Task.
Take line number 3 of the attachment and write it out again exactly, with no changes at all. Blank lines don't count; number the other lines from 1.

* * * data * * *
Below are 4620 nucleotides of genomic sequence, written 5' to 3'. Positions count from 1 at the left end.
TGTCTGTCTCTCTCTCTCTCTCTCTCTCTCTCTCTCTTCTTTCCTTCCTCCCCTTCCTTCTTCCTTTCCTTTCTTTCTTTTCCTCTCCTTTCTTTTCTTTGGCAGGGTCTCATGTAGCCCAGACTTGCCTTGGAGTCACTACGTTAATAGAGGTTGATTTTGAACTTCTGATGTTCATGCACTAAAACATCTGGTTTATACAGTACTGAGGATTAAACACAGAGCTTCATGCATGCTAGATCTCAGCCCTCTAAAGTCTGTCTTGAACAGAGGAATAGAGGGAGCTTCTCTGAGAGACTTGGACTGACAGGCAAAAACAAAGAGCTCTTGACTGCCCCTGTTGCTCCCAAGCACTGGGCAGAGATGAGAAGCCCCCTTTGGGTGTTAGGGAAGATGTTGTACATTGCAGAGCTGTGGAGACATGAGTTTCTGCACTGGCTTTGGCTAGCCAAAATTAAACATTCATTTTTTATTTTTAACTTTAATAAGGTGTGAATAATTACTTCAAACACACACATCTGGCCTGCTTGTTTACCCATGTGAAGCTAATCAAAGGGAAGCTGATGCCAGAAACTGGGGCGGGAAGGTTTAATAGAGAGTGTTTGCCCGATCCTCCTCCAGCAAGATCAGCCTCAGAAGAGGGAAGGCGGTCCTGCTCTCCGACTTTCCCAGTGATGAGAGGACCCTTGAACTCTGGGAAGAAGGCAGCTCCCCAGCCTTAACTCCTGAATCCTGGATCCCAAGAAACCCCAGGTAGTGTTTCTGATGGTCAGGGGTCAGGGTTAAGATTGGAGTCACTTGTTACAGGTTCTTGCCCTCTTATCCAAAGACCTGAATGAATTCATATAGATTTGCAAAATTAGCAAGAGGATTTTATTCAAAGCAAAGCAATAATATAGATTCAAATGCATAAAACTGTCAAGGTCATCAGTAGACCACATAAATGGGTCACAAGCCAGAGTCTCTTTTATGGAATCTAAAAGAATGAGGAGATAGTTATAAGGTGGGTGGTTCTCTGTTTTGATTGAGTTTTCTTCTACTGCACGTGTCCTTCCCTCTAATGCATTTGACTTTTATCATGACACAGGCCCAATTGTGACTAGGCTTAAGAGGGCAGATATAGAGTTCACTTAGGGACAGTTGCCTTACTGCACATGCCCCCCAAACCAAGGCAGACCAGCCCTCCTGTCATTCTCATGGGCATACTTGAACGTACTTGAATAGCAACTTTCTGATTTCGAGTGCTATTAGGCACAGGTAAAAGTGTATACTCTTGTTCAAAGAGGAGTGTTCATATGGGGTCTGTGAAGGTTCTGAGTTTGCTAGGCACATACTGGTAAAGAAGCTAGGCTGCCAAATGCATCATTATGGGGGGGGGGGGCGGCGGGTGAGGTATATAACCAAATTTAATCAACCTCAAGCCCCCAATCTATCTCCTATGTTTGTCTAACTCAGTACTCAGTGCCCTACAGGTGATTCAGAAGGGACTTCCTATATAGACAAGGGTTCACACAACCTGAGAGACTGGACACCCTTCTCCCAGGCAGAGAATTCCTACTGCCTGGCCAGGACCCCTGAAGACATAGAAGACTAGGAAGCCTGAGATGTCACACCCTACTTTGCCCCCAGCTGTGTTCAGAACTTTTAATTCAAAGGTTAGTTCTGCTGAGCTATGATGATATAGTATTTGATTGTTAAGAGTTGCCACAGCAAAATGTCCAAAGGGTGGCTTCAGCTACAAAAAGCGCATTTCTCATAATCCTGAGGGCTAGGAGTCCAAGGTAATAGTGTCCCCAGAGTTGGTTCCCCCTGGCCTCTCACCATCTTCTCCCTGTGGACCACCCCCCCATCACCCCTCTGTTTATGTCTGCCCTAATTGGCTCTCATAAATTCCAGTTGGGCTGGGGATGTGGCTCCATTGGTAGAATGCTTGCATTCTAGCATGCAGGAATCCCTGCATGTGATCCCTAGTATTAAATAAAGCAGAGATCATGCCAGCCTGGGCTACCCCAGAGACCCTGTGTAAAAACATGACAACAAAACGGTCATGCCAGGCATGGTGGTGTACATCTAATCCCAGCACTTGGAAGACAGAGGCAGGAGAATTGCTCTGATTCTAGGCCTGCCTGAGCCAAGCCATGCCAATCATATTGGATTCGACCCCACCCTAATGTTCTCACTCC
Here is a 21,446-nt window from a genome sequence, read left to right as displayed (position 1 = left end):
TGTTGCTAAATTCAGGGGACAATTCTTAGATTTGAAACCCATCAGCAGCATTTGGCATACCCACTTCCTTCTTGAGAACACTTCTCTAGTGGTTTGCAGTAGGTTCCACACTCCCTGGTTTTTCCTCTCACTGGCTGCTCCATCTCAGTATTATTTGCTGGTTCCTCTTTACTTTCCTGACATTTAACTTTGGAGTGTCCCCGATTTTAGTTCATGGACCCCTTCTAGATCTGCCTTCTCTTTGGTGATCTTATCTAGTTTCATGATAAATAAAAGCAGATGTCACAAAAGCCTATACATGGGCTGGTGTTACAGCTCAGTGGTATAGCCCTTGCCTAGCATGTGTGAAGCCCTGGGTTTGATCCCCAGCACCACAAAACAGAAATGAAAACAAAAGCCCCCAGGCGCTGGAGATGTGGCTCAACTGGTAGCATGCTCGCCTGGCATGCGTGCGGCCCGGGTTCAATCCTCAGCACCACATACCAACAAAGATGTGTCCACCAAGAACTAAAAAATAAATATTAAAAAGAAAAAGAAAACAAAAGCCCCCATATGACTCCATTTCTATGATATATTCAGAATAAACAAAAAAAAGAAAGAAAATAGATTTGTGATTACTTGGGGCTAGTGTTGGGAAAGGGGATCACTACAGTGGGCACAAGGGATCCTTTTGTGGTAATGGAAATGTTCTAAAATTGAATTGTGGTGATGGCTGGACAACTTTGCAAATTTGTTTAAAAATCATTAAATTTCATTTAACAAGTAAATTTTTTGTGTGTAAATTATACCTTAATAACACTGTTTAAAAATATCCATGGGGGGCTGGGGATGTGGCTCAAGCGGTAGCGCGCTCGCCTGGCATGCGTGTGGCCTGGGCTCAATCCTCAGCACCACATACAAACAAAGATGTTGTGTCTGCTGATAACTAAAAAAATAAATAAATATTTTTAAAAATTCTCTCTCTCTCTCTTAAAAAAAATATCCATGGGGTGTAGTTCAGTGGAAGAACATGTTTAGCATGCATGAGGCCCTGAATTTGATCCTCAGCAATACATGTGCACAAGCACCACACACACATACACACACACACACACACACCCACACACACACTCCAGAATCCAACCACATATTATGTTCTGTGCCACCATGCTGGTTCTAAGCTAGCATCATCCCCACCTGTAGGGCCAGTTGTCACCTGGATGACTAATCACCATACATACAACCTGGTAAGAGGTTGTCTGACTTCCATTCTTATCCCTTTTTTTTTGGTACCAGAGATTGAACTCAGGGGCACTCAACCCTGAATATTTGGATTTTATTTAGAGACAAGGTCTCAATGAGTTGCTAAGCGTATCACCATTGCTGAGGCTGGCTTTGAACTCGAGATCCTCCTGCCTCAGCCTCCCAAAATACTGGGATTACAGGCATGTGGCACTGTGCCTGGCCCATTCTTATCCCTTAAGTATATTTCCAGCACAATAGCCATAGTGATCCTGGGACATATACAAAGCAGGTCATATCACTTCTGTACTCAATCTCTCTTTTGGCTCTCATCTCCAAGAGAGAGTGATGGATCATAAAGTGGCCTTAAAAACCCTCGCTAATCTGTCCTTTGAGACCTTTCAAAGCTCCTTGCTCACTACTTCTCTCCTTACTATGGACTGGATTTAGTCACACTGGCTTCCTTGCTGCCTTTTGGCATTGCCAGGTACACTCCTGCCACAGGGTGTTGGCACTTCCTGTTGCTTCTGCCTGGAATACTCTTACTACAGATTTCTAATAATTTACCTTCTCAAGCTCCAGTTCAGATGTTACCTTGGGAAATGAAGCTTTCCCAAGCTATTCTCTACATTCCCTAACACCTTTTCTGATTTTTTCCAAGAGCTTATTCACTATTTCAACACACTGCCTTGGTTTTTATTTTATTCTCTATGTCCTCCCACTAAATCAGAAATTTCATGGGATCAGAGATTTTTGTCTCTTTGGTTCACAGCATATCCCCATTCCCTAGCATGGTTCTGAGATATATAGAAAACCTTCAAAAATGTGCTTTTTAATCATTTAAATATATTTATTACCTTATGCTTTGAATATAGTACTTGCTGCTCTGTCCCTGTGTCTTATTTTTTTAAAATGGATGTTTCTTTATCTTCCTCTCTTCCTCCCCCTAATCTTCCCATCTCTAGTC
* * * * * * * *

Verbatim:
Here is a 21,446-nt window from a genome sequence, read left to right as displayed (position 1 = left end):